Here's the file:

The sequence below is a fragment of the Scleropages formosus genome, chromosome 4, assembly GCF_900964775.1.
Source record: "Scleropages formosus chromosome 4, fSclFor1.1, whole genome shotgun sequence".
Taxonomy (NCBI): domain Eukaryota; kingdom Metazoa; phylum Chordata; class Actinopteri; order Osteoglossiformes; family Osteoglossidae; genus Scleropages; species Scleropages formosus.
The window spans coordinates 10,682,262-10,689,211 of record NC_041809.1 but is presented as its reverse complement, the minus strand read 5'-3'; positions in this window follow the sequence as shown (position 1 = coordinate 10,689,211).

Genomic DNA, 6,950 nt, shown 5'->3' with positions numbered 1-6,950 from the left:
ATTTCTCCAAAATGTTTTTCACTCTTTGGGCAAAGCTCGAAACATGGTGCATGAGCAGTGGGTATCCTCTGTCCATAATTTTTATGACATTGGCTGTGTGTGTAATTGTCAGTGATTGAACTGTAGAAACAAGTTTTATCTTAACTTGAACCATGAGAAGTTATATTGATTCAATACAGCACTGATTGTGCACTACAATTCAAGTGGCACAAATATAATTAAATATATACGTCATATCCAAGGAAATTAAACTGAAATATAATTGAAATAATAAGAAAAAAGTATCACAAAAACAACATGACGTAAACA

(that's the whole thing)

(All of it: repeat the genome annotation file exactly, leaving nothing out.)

The sequence below is a fragment of the Scleropages formosus genome, chromosome 4, assembly GCF_900964775.1.
Source record: "Scleropages formosus chromosome 4, fSclFor1.1, whole genome shotgun sequence".
Taxonomy (NCBI): domain Eukaryota; kingdom Metazoa; phylum Chordata; class Actinopteri; order Osteoglossiformes; family Osteoglossidae; genus Scleropages; species Scleropages formosus.
The window spans coordinates 10,682,262-10,689,211 of record NC_041809.1 but is presented as its reverse complement, the minus strand read 5'-3'; positions in this window follow the sequence as shown (position 1 = coordinate 10,689,211).

Genomic DNA, 6,950 nt, shown 5'->3' with positions numbered 1-6,950 from the left:
ATTTCTCCAAAATGTTTTTCACTCTTTGGGCAAAGCTCGAAACATGGTGCATGAGCAGTGGGTATCCTCTGTCCATAATTTTTATGACATTGGCTGTGTGTGTAATTGTCAGTGATTGAACTGTAGAAACAAGTTTTATCTTAACTTGAACCATGAGAAGTTATATTGATTCAATACAGCACTGATTGTGCACTACAATTCAAGTGGCACAAATATAATTAAATATATACGTCATATCCAAGGAAATTAAACTGAAATATAATTGAAATAATAAGAAAAAAGTATCACAAAAACAACATGACGTAAACA